The first step when designing any API is to identify the use cases it’s intended to address. Using an e-commerce application as an example, some use cases might include:
- A customer wants to browse for products by category.
- A customer wants to add a product to their shopping cart.
- A store admin wants to list all customers who bought a given product.
Use case discovery is an exercise that should not be left to your technical team alone – everyone who has a stake in the success of your API regardless of their department or company role should be involved.
In reviewing these use cases, specific objects and users begin to emerge, such as:
- Shopping Cart
- Store Admin
These objects are the nouns your API will represent through resource endpoints. In the NARWHL framework, each noun stands alone and is responsible for representing its own state and related information.
You may tempted, for example, to treat something like Categories as just a parameter of Products. This could work, but Categories often carry with them their own set of information, including their name, the total of products they contain, related categories and more. Because they carry so much information, they should be treated as their own resource with products linking to them.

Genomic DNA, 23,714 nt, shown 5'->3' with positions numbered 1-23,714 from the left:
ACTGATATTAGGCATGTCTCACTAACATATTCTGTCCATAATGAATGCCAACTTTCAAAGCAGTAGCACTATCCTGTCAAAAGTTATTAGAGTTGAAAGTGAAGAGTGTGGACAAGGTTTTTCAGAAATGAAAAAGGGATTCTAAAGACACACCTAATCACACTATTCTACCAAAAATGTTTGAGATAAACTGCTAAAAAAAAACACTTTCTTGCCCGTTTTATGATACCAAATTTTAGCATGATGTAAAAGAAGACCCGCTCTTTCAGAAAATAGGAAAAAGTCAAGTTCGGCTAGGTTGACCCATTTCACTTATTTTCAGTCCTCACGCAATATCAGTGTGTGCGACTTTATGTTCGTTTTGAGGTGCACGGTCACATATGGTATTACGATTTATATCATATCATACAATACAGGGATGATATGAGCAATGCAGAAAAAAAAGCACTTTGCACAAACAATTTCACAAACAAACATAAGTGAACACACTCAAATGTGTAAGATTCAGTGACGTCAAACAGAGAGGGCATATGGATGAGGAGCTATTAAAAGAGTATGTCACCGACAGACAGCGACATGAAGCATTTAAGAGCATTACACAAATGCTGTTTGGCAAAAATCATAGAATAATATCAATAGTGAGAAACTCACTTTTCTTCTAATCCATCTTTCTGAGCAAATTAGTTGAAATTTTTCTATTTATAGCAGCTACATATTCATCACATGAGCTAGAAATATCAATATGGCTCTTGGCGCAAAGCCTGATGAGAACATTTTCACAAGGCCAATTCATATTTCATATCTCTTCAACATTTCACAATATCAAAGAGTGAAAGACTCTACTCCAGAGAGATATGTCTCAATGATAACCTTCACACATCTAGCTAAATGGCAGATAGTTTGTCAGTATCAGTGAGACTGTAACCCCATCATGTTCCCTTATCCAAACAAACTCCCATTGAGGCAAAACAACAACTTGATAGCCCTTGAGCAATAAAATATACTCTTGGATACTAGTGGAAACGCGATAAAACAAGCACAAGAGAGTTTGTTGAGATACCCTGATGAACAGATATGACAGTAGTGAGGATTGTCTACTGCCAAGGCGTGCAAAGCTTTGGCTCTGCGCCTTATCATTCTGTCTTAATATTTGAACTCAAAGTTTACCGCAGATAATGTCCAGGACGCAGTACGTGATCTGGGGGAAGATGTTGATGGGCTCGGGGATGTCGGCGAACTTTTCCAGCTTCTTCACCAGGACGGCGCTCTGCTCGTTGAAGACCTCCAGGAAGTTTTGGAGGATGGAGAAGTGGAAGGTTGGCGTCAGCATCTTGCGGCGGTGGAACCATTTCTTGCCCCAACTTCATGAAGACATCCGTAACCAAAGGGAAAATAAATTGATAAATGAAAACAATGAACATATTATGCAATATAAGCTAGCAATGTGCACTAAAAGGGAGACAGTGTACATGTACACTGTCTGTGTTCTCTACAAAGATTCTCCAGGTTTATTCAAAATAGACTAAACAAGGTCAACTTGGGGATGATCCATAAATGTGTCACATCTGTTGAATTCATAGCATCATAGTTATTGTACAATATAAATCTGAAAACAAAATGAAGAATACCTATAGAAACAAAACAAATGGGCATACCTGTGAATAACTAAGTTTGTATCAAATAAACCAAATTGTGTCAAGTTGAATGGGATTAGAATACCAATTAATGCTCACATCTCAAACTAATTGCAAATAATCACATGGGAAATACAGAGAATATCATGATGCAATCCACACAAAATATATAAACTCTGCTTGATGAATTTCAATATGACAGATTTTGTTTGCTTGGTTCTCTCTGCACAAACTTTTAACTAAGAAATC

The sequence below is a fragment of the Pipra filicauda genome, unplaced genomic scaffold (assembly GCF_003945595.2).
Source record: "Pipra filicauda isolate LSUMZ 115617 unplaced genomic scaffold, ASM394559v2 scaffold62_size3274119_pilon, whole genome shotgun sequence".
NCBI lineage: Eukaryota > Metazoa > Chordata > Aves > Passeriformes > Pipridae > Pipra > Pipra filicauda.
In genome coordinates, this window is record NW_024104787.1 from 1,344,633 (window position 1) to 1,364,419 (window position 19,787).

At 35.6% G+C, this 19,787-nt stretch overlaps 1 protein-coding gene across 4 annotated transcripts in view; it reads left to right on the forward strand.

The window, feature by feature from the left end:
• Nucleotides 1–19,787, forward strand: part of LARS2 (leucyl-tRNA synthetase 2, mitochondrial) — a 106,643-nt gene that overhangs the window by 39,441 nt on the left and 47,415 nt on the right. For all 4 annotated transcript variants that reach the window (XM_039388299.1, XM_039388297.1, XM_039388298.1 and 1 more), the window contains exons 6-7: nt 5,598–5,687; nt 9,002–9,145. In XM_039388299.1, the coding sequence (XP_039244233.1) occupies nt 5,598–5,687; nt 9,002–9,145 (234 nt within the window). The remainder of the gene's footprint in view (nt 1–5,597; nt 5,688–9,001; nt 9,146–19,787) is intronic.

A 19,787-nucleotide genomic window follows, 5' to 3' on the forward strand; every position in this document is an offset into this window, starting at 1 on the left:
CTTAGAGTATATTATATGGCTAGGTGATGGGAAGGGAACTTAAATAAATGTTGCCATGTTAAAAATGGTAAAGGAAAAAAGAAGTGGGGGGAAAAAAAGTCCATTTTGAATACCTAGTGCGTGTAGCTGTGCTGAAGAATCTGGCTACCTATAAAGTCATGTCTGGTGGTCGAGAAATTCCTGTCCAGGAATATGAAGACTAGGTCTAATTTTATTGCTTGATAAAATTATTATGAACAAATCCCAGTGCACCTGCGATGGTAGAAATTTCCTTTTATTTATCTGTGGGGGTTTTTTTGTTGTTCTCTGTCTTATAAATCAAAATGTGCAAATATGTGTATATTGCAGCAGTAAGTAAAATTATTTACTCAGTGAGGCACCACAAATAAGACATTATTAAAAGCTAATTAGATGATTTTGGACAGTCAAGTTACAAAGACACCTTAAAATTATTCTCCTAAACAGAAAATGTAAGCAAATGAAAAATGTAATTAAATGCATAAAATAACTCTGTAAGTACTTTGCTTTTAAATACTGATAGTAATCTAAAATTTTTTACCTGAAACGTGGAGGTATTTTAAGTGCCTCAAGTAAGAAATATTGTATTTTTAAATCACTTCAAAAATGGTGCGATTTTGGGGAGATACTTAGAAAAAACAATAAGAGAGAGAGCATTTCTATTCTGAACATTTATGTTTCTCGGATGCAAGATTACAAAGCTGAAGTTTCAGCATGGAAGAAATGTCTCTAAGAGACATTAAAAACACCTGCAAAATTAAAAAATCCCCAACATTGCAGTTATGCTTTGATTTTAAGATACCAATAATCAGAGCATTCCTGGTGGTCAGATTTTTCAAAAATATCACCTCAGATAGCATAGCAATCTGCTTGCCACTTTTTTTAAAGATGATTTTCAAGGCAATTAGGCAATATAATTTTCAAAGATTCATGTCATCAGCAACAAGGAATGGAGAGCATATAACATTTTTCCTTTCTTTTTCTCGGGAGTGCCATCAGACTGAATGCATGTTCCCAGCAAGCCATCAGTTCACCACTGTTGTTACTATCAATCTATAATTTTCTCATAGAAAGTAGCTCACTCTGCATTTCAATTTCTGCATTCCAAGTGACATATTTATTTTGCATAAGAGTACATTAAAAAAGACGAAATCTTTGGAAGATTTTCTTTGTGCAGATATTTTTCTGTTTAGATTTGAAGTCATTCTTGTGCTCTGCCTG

It’s also tempting to over normalize. For example, if you’re representing a Street Address resource, you may debate whether something such as the Country should be a parameter or a resource. If the Country will be expected to carry additional information – such as demographics – it should certainly be a separate resource. Otherwise, it’s likely safe to keep it as a parameter and perhaps enforce its format (i.e. identifying it consistently as “United States” vs. “USA” vs. “US”) through validation. Good use case discovery should help you determine whether to promote a parameter to its own resource.